Material Girls

The amount of time it takes Hilary and Haylie Duff to bust out in a rendition of Madonna’s top-40 song that shares the name of their latest movie: 2 seconds. The amount of time it took for me to wish I was seeing another movie: 2 minutes after that. The amount of time it took for me to wish I was seeing another movie after I decided to give Material Girls the benefit of the doubt: another 2 minutes. If you think that’s amazing, imagine that the movie goes on for over an hour and a half, but sadly nothing really changes beyond those first four minutes. Now imagine how many times I wish I was watching just about anything else over that hour and a half.

Material Girls stars actor/singer sisters Hilary and Haylie Duff as (surprise!) sisters. Instead of actors or musicians, the two play heiresses to a cosmetic fortune built by their father who worked hard to create products that would help women look beautiful without damaging their skin, but sadly died two years ago. From him Tanzie Marchetta (Hilary) got brains and a chemical know how and Ava Marchetta (Haylie) got presentation skills and an unbeatable fashion sense. Actually, she probably acquired those from her briefly mentioned model of a mother, but since the movie largely ignores her we’ll do the same and say it came from her father, who is mentioned at least every five minutes of the movie.

Those constant mentions provide a dual purpose. One, they remind us these young girls have lost someone important to them; something that is driven Tanzie watches a two year old video on her TiVo that featured her father. Secondly, it’s an important plot device because, while the Marchetta sisters may be pretty and stylish, they have none of their father’s business sense, and the makeup business he left them has slowly been dwindling down under the care of his friend Tommy (Brent Spiner) until it’s gotten to a point where the competition (Anjelica Huston) is putting in a bid to purchase the Marchetta company. As the sisters await the offer from the competition, a scandal breaks out, lowering the value of their company even further, defaming their father’s good name and freezing their assets.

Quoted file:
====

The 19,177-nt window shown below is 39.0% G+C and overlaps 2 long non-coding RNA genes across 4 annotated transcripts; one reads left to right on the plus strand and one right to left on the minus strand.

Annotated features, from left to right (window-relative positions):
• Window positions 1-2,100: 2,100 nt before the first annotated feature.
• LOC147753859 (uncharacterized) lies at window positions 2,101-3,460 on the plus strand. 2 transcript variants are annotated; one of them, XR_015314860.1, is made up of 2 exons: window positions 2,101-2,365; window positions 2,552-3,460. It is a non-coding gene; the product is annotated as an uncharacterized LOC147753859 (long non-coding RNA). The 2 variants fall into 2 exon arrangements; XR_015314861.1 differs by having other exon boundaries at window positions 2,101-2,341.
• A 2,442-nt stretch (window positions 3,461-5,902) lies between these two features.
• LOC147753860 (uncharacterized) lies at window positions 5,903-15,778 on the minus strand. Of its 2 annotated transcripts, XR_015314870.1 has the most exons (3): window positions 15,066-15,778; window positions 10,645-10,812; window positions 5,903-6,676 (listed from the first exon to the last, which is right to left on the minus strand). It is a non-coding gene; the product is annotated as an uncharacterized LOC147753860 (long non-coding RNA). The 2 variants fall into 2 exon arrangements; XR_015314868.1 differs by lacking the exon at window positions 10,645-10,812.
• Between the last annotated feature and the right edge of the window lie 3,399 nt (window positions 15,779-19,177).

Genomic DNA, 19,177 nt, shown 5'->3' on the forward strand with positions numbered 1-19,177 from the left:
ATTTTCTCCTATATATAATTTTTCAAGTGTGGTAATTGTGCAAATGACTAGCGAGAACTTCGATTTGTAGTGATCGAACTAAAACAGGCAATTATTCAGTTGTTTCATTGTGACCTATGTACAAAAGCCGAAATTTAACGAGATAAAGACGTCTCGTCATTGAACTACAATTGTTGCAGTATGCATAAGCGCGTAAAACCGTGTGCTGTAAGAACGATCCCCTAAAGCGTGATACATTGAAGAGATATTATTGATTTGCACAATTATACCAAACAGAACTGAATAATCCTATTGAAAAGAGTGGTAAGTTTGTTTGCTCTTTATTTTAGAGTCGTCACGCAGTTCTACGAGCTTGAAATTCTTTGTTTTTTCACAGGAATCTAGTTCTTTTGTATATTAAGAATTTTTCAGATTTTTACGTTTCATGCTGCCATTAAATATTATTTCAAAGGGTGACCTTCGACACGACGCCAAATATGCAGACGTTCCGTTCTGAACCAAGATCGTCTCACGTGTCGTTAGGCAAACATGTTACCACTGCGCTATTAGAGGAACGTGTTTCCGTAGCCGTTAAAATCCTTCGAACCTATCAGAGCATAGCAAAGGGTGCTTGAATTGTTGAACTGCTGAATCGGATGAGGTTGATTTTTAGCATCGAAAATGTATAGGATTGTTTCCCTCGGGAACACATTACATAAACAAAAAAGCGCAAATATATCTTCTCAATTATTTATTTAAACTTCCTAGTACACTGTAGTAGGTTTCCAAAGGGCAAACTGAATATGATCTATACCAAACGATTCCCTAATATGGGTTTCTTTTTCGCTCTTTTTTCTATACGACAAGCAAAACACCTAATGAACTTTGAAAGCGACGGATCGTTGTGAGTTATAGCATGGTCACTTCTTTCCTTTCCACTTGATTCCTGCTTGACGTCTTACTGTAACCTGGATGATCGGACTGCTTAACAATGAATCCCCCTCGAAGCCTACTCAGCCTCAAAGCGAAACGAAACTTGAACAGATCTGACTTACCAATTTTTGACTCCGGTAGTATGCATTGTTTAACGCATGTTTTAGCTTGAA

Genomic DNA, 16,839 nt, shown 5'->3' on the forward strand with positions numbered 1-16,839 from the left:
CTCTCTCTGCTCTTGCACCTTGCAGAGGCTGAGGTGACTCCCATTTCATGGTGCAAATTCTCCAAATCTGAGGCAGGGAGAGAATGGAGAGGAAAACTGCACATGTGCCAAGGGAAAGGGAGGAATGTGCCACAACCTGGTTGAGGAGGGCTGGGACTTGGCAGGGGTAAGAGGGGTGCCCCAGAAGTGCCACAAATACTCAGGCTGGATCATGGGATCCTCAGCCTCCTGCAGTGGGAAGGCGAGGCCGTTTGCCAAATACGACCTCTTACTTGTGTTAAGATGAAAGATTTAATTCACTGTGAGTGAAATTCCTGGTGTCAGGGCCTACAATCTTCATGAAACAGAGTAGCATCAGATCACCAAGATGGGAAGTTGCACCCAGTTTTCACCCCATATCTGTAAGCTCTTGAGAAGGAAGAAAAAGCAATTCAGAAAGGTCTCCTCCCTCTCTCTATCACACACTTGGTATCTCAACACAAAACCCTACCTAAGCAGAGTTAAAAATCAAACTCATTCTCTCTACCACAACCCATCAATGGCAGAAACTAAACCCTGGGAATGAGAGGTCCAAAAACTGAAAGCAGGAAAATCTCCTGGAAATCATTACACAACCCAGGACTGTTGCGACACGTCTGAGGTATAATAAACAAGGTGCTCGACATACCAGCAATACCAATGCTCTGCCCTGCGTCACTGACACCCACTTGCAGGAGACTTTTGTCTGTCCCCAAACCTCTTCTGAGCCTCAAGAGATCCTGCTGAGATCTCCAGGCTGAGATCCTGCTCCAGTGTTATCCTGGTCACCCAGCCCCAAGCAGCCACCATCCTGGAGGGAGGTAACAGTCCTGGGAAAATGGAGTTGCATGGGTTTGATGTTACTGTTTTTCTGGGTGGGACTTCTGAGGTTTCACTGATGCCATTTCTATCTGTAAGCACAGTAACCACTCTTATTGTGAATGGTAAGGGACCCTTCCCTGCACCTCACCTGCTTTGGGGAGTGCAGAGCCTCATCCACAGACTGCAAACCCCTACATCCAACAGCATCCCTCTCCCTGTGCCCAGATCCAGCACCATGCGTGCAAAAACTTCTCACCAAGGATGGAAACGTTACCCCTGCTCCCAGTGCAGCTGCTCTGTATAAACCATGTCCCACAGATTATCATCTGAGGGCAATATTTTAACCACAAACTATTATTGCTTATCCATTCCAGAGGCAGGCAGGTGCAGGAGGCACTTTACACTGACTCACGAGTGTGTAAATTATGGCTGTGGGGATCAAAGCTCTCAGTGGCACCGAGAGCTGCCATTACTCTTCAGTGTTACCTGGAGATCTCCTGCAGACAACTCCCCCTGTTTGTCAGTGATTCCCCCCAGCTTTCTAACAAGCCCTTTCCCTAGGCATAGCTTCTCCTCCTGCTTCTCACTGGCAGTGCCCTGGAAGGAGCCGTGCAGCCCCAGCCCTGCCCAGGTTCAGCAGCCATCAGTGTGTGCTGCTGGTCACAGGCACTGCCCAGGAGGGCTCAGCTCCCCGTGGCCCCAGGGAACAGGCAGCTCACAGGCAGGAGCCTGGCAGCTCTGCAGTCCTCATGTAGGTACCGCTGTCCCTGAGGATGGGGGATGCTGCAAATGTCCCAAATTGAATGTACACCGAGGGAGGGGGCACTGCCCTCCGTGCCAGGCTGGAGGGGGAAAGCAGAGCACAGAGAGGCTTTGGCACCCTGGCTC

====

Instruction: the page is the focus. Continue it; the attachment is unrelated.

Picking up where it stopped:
Frozen assets are not something these girls can handle. They seem to come from the Paris Hilton school of vacuousness, where material possessions and status are all that’s important (hence the name Material Girls). Without money, they no longer have that status and are forced to root through bags of their own clothes from previous fashion seasons they had given their housekeeper in order to even have something to wear (oh, horror!). This mentality of placing importance only on material goods strikes me as a bit ironic for the characters, considering that the Duff sisters, unlike Hilton, Lindsay Lohan, or the Olsen twins, have largely managed to avoid being placed in that same category of egocentric behavior. Instead of playing good role models like the image they’ve maintained for the most part in life, the sisters focus instead on characters who feel like castoffs from “Sex and the City”, particularly appropriate since that was one of director Martha Coolidge’s more recent gigs.

The idea of self-absorbed characters hitting bottom when their resources suddenly dry up is nothing new. After all, the riches to rags story has been the plot of previous comedies ranging from the successful Trading Places to the less impressive Maid to Order. However, Material Girls does something new with the material: the characters never really learn a lesson through having to face their shortcomings. Instead the girls continue their materialistic tendencies and egocentric ways until the bitter end, which, of course, can’t be too bitter. After all, these are the heroines of the picture and already have legions of fans they’d be disappointing if everything came out anything other than rose colored. Instead, Hilary and Haylie Duff teach their fans and everyone else that it’s okay to be self-absorbed as long as you have some skills to rely on, and the skill doesn’t even have to be acting. It certainly isn’t here.

I don’t know what disappoints me more about Material Girls. The idea that the movie loses any sort of moral lesson after forcing the audience to sit through an hour and a half of these girl’s charades that would be better suited for a made for Disney Channel movie or series, or the idea that after managing to maintain some bastion of goodness, the Duff sisters decide to glorify the other side of being a celebrity. Welcome to adulthood, Hillary and Haylie Duff. Here are your T-Mobile Sidekicks and Tabloid news stories. Leave your personalities at the door.